Genus of the Week
Week of December 28 - January 3
This page has been created for people who want to learn more about plants, especially in the
context of their taxonomy (Latin names, etc.). This is by no means an exhaustive list of
all available Web resources for a particular genus.
If you like this page, you should also visit the Land of the Glandular Trichomes
, a microscopic look at plants in the Lamiaceae family.
This week's genus:
image above © 1999-2000 www.arttoday.com
Number of Species: around 15
Root: From the Greek "tu+fh", meaning "cat's-tail".
The genus Typha, most commonly referred to as Reedmace Bulrush or Cattails, consists of
aquatic species often found in marshy areas. Although these monoecious plants do reproduce
sexually, releasing a vast number of tiny nutlike seeds, they also form tight clumps through
vegetative reproduction. Animals such as muskrats and waterfowl rely on this genus for food
and protection. Humans have also found that the root and shoot tips make an interesting
addition to salads and soups.
Here are a few links to images and descriptions of different Typha species:
- The USGS and the NPS have joined together to form a Vegetation Mapping Program. Click
here to see an aerial photo of
T. latifolia, taken near the Tuzigoot National Monument, located in Arizona. Then click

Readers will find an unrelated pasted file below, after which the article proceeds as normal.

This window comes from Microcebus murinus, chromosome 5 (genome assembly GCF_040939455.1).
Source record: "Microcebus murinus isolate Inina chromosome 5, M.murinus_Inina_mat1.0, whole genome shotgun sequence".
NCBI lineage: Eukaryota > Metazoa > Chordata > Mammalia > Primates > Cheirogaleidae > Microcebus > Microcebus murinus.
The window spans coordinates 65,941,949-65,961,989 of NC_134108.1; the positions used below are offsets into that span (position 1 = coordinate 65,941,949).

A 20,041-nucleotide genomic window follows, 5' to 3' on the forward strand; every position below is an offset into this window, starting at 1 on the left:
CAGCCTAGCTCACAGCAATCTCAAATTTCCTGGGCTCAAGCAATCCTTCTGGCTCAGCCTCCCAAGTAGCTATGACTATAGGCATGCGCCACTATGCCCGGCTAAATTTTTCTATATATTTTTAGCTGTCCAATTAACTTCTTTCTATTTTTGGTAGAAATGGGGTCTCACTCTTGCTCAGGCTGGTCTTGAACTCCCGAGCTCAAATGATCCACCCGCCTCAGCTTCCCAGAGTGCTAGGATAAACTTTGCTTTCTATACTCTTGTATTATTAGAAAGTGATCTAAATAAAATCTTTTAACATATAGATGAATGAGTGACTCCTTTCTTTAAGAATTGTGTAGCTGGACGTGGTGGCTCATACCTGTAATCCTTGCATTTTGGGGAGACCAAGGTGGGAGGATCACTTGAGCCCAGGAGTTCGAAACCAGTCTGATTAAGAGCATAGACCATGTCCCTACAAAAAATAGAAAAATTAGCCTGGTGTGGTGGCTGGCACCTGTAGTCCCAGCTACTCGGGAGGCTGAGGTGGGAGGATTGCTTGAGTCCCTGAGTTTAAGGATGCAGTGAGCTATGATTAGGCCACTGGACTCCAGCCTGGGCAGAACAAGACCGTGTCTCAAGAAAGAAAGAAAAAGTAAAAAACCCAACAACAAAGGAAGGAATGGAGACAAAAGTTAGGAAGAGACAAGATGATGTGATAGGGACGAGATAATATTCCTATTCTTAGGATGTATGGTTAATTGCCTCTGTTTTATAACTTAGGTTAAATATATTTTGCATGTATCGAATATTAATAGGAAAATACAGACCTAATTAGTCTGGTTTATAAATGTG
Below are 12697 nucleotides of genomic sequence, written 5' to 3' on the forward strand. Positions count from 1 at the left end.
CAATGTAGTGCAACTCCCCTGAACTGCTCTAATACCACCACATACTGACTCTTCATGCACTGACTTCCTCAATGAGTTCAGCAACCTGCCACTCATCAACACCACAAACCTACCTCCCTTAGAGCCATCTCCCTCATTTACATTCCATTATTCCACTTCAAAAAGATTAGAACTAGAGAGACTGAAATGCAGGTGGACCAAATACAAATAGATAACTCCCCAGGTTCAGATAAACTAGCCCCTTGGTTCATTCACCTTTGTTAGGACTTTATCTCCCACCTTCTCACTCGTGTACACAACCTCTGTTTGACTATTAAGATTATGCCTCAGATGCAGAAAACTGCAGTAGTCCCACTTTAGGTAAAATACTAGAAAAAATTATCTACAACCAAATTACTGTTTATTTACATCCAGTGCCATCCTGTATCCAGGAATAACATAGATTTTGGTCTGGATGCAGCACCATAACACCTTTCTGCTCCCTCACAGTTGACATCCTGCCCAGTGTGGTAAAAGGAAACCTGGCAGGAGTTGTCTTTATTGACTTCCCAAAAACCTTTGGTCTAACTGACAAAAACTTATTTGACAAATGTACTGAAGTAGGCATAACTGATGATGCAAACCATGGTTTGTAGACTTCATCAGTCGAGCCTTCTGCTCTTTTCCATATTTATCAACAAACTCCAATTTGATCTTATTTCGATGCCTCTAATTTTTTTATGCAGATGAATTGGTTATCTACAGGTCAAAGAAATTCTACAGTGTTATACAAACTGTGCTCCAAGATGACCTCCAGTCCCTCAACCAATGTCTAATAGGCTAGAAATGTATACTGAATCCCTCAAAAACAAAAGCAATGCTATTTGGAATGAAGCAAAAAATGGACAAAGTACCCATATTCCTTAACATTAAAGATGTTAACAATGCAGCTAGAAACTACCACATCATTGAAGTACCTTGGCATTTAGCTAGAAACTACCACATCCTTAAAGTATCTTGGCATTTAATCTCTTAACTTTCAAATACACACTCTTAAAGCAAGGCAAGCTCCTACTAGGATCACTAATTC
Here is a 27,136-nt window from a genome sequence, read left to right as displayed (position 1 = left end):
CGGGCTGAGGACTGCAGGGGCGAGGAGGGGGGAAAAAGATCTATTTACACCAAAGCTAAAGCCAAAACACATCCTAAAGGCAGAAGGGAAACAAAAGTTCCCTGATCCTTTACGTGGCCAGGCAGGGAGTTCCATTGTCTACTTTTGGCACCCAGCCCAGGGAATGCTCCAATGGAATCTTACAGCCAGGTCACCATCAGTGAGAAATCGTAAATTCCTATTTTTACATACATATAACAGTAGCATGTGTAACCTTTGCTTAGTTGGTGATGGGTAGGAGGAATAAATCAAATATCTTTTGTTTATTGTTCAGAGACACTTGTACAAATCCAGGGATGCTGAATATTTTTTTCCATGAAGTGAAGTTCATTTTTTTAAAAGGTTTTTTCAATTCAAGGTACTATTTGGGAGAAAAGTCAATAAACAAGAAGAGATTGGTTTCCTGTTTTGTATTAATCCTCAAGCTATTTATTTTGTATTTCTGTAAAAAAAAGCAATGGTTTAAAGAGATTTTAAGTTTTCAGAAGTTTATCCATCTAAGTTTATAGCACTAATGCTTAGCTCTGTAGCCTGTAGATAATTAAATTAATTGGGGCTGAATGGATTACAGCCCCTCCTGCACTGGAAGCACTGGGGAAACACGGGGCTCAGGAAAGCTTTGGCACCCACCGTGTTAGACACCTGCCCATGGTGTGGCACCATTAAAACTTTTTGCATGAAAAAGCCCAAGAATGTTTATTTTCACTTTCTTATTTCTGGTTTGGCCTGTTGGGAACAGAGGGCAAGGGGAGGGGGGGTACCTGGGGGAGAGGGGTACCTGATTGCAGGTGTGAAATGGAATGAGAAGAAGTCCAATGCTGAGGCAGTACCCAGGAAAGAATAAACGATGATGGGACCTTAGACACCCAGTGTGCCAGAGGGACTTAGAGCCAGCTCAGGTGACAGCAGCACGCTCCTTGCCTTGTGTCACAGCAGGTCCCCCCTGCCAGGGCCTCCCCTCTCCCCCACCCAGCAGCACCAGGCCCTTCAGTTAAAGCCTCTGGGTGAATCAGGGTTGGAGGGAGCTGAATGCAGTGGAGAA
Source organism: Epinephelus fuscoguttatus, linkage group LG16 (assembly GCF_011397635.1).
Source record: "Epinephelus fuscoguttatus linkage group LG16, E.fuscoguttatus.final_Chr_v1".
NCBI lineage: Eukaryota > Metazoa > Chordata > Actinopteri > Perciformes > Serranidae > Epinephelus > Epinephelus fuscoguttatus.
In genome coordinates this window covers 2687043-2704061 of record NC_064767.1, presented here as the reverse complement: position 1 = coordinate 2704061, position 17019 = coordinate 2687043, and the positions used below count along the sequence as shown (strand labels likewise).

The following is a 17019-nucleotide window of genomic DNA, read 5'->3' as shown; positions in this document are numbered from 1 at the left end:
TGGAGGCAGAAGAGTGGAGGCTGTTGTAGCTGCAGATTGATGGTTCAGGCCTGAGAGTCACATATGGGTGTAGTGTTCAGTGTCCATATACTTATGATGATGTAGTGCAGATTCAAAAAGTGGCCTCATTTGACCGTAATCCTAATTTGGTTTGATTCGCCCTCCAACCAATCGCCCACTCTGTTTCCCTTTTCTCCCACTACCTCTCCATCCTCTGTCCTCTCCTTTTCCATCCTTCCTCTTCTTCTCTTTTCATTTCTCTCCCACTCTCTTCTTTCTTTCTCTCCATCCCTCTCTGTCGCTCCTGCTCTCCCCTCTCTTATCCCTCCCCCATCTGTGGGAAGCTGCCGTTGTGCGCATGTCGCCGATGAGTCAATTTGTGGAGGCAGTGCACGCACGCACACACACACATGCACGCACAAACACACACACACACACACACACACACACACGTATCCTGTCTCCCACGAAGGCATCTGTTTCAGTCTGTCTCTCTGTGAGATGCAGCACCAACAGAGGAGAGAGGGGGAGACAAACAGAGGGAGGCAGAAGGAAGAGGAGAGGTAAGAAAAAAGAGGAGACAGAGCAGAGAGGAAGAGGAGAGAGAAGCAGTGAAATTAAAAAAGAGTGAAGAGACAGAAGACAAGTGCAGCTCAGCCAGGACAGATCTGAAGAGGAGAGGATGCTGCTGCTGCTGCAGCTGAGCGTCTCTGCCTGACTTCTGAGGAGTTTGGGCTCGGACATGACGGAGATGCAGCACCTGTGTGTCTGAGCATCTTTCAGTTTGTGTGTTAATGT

here to read about the
Herbaceous Alliance between Cattails and other wetland species.
- The University of Florida's Aquatic and Wetland Plants Information Retrieval System has a
brief description of the genus
Typha. Be sure to click on the thumbnail .gif to see the full-size image.
- Typha species are often used by gardeners as an attractive way to landscape wet and
marshy areas. The EPA has a special web page devoted to "Green Landscaping", and offers a pretty
photo of Cattails in the snow.
- The Autralian National Botanic Gardens has an interesting page about the
economic uses of Typha species, including a drawing of nets made from leaf fibres.
- Read all about the
characteristics of Typha species and the
management of this genus using fire at the Fire Effects Information System web site.
- The Vascular Plant Image Gallery at Texas A&M University has several
photos of Typha species, including close-ups of the inflorescences and a photo of
rows of plants being prepared for weaving.
- The Herbal Library at Healthlink.com.au has several intersting uses for
the pollen of Typha plants.
- Genders, Roy. Edible Wild Plants: A Guide to Natural Foods. New York, van der Marck Editions: 1988.
- Heywood, V.H., ed. Flowering Plants of the World. New York, Oxford University Press: 1993.
- Neiring, William A. and Nancy C. Olmstead., eds. The Audubon Society Field Guide to North American Wildflowers, Eastern Region. Alfred A. Knopf, New York: 1979.
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